Guided by the Spirit then, the wilderness was where Jesus had to be in order to begin to play his role in this defining moment. In submitting to baptism, in humility he surrendered to the will of God. With that, there’s another epiphany as another aspect of Jesus’ identity is revealed, that being the paradox of power revealed in humility. Such humility on behalf of and in service to others would continue to be part of who Jesus was. He was never about flexing his divine muscles and flaunting his power just because he could.

What Matthew describes here is Jesus beginning to understand who he is and what he is called to do and because of that it can be interpreted as an example story since in one way or another we all experience that search for identity. The baptism of Jesus is more often understood as an example story that calls us to be baptized as Jesus was, it’s sometimes understood as an example story calling us to demonstrate the kind of humility that Jesus modeled. I don’t disagree with any of that, but I think that even more it’s an example of how to approach the who am I and what I am I supposed to do questions.

Jesus felt God at work in his life but in his humanity he had to discern just what that meant as he allowed the urgings of the Spirit to guide him. Again though, it’s not unlike what any of us experience as we go through life. A lot of the time we just keep on keeping on, doing what we have to do to get through the day without reflecting too much on it. But then there are those times that feel different, times when we feel like we’re at some kind of crossroad and, as people who believe that God is working in our life, we too try and discern the urgings of the Spirit and try to make sense of what we are being called to and what our next step should be.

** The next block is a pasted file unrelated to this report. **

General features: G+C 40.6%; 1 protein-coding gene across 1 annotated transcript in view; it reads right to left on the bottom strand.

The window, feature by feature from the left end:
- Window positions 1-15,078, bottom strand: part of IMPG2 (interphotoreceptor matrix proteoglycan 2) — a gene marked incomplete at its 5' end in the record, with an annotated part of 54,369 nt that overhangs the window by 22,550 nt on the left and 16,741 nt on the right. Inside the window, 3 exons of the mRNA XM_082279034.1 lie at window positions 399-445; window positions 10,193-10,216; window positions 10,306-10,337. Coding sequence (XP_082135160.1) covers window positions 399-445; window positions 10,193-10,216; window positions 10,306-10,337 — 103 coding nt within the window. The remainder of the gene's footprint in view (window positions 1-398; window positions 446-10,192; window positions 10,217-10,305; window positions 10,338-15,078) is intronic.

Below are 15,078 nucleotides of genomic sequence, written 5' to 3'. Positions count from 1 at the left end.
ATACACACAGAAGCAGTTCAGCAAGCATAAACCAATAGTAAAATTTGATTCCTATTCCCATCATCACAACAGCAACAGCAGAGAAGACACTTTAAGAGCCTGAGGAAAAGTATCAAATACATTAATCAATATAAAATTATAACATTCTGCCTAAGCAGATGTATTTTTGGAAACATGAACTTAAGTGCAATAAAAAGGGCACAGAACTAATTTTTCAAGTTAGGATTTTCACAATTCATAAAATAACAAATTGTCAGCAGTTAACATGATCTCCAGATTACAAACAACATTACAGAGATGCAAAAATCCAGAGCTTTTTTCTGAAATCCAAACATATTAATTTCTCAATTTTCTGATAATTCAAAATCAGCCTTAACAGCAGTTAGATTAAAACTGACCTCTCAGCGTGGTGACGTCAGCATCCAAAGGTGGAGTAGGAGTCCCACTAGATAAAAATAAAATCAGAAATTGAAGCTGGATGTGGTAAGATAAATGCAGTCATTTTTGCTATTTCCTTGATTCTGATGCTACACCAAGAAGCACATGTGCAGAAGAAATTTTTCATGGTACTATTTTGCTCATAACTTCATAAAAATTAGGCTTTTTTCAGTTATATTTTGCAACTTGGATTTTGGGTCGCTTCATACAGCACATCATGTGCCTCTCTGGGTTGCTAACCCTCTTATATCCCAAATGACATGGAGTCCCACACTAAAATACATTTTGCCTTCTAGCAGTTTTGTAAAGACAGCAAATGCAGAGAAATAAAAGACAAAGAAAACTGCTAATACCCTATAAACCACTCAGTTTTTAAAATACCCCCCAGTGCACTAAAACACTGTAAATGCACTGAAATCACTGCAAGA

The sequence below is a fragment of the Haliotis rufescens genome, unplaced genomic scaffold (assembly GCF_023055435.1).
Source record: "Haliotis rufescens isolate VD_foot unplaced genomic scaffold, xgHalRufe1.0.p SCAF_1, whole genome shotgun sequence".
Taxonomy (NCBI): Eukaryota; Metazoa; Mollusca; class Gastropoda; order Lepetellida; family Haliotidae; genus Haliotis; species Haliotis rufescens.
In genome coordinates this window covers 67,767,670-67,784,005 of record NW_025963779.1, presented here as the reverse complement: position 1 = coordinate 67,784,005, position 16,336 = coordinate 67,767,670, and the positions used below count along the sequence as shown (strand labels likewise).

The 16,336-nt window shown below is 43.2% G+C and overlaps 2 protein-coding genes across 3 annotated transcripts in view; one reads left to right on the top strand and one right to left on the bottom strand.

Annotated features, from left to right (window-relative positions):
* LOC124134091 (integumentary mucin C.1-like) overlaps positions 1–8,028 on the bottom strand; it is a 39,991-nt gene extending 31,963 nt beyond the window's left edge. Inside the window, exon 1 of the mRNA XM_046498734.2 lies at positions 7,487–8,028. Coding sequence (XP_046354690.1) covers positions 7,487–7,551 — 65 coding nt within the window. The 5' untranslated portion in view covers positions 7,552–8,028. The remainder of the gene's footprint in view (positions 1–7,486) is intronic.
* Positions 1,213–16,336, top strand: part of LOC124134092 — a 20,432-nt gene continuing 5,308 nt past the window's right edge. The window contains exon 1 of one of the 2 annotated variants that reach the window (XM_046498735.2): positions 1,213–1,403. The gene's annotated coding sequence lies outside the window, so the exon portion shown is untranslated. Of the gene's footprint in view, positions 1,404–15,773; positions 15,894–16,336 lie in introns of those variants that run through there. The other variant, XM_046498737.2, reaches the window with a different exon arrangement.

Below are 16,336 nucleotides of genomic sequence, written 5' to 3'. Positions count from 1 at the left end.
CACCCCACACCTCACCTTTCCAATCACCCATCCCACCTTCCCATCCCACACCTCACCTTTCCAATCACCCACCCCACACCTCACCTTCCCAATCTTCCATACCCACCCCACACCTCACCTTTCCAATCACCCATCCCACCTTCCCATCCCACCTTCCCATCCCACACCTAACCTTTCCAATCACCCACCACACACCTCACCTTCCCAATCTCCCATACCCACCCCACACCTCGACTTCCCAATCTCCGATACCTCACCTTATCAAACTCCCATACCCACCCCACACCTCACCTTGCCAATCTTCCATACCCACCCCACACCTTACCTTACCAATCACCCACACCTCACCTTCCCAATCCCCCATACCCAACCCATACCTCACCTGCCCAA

It would be nice if in our discernment we got the kind of affirmation that Jesus got with a voice from heaven and the Spirit of God descending like a dove and landing on him, but at least in my experience, that hasn’t happened. I do believe though, that if we pay attention, especially as we pray about choices that face us, affirmation does come and the path becomes more clear.

Whatever our path, in the end, what we really want to hear are the words Jesus’ heard: “With you I am well pleased.” Even with our best efforts, we know that we can never be fully worthy of those words. As we join Jesus in the waters of baptism though, he makes us worthy. The Orthodox understanding of Jesus’ baptism is that as he is baptized, he makes the water holy so that as we are baptized, the water makes us holy. In the Small Catechism Martin Luther would add to that, “Clearly the water does not do it, but the word of God, which is with and alongside the water, and faith, which trusts this word of God in the water.”

By the grace of God, in faith, we are then worthy of the words, “With you I am well pleased.”

Rev. Warren Geier


Bethany Lutheran Church
715 Mather Avenue
Ishpeming, MI 49849

Phone: 906-486-4351
Fax: 906-486-9640

Rev. Warren Geier, Pastor